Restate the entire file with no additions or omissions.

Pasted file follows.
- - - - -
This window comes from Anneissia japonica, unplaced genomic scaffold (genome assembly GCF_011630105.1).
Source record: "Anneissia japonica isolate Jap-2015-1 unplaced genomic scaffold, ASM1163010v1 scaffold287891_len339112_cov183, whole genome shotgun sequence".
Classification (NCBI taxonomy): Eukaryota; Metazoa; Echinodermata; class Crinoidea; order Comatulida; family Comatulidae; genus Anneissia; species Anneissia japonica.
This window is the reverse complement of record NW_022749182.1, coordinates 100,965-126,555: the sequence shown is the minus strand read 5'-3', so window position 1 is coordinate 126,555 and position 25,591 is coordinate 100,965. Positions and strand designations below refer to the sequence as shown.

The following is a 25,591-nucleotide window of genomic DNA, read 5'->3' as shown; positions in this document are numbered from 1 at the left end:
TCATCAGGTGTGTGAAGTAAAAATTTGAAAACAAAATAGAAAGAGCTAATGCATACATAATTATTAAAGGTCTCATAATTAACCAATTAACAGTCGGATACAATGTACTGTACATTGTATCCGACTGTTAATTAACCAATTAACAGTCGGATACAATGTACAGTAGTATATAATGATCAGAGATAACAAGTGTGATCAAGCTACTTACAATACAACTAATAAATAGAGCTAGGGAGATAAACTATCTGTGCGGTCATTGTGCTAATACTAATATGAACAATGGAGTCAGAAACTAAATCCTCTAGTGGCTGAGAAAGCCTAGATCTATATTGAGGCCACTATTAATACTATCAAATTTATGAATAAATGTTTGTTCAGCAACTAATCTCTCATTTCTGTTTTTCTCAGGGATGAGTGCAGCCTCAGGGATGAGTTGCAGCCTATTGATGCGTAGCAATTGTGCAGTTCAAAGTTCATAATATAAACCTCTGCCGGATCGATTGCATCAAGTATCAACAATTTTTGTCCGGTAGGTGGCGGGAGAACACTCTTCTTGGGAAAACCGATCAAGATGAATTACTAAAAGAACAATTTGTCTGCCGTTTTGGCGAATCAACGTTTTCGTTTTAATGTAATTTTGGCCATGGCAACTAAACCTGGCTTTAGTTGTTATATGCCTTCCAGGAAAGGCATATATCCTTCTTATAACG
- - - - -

This window comes from Anneissia japonica, unplaced genomic scaffold (genome assembly GCF_011630105.1).
Source record: "Anneissia japonica isolate Jap-2015-1 unplaced genomic scaffold, ASM1163010v1 scaffold287891_len339112_cov183, whole genome shotgun sequence".
Classification (NCBI taxonomy): Eukaryota; Metazoa; Echinodermata; class Crinoidea; order Comatulida; family Comatulidae; genus Anneissia; species Anneissia japonica.
This window is the reverse complement of record NW_022749182.1, coordinates 100,965-126,555: the sequence shown is the minus strand read 5'-3', so window position 1 is coordinate 126,555 and position 25,591 is coordinate 100,965. Positions and strand designations below refer to the sequence as shown.

The following is a 25,591-nucleotide window of genomic DNA, read 5'->3' as shown; positions in this document are numbered from 1 at the left end:
TCATCAGGTGTGTGAAGTAAAAATTTGAAAACAAAATAGAAAGAGCTAATGCATACATAATTATTAAAGGTCTCATAATTAACCAATTAACAGTCGGATACAATGTACTGTACATTGTATCCGACTGTTAATTAACCAATTAACAGTCGGATACAATGTACAGTAGTATATAATGATCAGAGATAACAAGTGTGATCAAGCTACTTACAATACAACTAATAAATAGAGCTAGGGAGATAAACTATCTGTGCGGTCATTGTGCTAATACTAATATGAACAATGGAGTCAGAAACTAAATCCTCTAGTGGCTGAGAAAGCCTAGATCTATATTGAGGCCACTATTAATACTATCAAATTTATGAATAAATGTTTGTTCAGCAACTAATCTCTCATTTCTGTTTTTCTCAGGGATGAGTGCAGCCTCAGGGATGAGTTGCAGCCTATTGATGCGTAGCAATTGTGCAGTTCAAAGTTCATAATATAAACCTCTGCCGGATCGATTGCATCAAGTATCAACAATTTTTGTCCGGTAGGTGGCGGGAGAACACTCTTCTTGGGAAAACCGATCAAGATGAATTACTAAAAGAACAATTTGTCTGCCGTTTTGGCGAATCAACGTTTTCGTTTTAATGTAATTTTGGCCATGGCAACTAAACCTGGCTTTAGTTGTTATATGCCTTCCAGGAAAGGCATATATCCTTCTTATAACG